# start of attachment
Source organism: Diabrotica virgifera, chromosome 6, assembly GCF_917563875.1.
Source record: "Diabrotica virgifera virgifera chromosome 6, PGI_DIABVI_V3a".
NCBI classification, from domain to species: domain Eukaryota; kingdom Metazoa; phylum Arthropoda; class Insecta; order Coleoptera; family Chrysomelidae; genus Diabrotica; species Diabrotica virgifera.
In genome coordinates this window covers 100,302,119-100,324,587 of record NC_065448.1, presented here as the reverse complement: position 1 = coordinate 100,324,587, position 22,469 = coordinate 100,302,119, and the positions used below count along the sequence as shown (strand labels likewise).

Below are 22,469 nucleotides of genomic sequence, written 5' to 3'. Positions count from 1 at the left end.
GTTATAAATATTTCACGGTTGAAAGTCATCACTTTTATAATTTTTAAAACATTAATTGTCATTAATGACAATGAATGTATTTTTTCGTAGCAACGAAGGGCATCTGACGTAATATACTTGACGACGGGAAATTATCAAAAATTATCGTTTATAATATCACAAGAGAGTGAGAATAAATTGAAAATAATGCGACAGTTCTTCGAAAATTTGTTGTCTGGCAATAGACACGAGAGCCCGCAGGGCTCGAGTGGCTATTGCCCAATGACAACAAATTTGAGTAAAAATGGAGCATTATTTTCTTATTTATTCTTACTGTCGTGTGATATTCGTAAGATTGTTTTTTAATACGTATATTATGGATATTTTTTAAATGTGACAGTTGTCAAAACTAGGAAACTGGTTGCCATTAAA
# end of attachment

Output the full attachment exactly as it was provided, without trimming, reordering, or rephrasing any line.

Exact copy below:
Source organism: Diabrotica virgifera, chromosome 6, assembly GCF_917563875.1.
Source record: "Diabrotica virgifera virgifera chromosome 6, PGI_DIABVI_V3a".
NCBI classification, from domain to species: domain Eukaryota; kingdom Metazoa; phylum Arthropoda; class Insecta; order Coleoptera; family Chrysomelidae; genus Diabrotica; species Diabrotica virgifera.
In genome coordinates this window covers 100,302,119-100,324,587 of record NC_065448.1, presented here as the reverse complement: position 1 = coordinate 100,324,587, position 22,469 = coordinate 100,302,119, and the positions used below count along the sequence as shown (strand labels likewise).

Below are 22,469 nucleotides of genomic sequence, written 5' to 3'. Positions count from 1 at the left end.
GTTATAAATATTTCACGGTTGAAAGTCATCACTTTTATAATTTTTAAAACATTAATTGTCATTAATGACAATGAATGTATTTTTTCGTAGCAACGAAGGGCATCTGACGTAATATACTTGACGACGGGAAATTATCAAAAATTATCGTTTATAATATCACAAGAGAGTGAGAATAAATTGAAAATAATGCGACAGTTCTTCGAAAATTTGTTGTCTGGCAATAGACACGAGAGCCCGCAGGGCTCGAGTGGCTATTGCCCAATGACAACAAATTTGAGTAAAAATGGAGCATTATTTTCTTATTTATTCTTACTGTCGTGTGATATTCGTAAGATTGTTTTTTAATACGTATATTATGGATATTTTTTAAATGTGACAGTTGTCAAAACTAGGAAACTGGTTGCCATTAAA